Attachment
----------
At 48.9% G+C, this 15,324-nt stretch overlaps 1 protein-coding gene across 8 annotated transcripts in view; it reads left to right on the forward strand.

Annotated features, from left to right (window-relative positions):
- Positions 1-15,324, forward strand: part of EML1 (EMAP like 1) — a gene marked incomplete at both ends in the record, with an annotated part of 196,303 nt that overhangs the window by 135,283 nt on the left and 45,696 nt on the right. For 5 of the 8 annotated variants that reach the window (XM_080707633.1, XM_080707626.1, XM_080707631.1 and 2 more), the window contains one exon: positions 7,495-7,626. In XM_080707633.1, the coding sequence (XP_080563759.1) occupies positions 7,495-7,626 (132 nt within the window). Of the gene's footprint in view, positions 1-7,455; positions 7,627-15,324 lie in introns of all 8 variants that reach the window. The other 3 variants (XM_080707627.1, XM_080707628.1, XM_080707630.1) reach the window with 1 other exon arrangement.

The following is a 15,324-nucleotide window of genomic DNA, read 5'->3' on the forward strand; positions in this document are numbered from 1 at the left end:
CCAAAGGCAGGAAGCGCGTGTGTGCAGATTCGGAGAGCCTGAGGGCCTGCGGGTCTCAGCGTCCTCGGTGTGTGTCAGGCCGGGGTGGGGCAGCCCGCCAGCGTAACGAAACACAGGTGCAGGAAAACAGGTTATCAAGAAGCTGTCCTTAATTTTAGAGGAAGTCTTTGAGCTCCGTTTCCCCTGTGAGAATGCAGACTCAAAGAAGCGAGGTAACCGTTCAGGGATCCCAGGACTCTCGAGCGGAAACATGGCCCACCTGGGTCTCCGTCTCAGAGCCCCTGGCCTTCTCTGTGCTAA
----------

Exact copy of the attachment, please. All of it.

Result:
At 48.9% G+C, this 15,324-nt stretch overlaps 1 protein-coding gene across 8 annotated transcripts in view; it reads left to right on the forward strand.

Annotated features, from left to right (window-relative positions):
- Positions 1-15,324, forward strand: part of EML1 (EMAP like 1) — a gene marked incomplete at both ends in the record, with an annotated part of 196,303 nt that overhangs the window by 135,283 nt on the left and 45,696 nt on the right. For 5 of the 8 annotated variants that reach the window (XM_080707633.1, XM_080707626.1, XM_080707631.1 and 2 more), the window contains one exon: positions 7,495-7,626. In XM_080707633.1, the coding sequence (XP_080563759.1) occupies positions 7,495-7,626 (132 nt within the window). Of the gene's footprint in view, positions 1-7,455; positions 7,627-15,324 lie in introns of all 8 variants that reach the window. The other 3 variants (XM_080707627.1, XM_080707628.1, XM_080707630.1) reach the window with 1 other exon arrangement.

The following is a 15,324-nucleotide window of genomic DNA, read 5'->3' on the forward strand; positions in this document are numbered from 1 at the left end:
CCAAAGGCAGGAAGCGCGTGTGTGCAGATTCGGAGAGCCTGAGGGCCTGCGGGTCTCAGCGTCCTCGGTGTGTGTCAGGCCGGGGTGGGGCAGCCCGCCAGCGTAACGAAACACAGGTGCAGGAAAACAGGTTATCAAGAAGCTGTCCTTAATTTTAGAGGAAGTCTTTGAGCTCCGTTTCCCCTGTGAGAATGCAGACTCAAAGAAGCGAGGTAACCGTTCAGGGATCCCAGGACTCTCGAGCGGAAACATGGCCCACCTGGGTCTCCGTCTCAGAGCCCCTGGCCTTCTCTGTGCTAA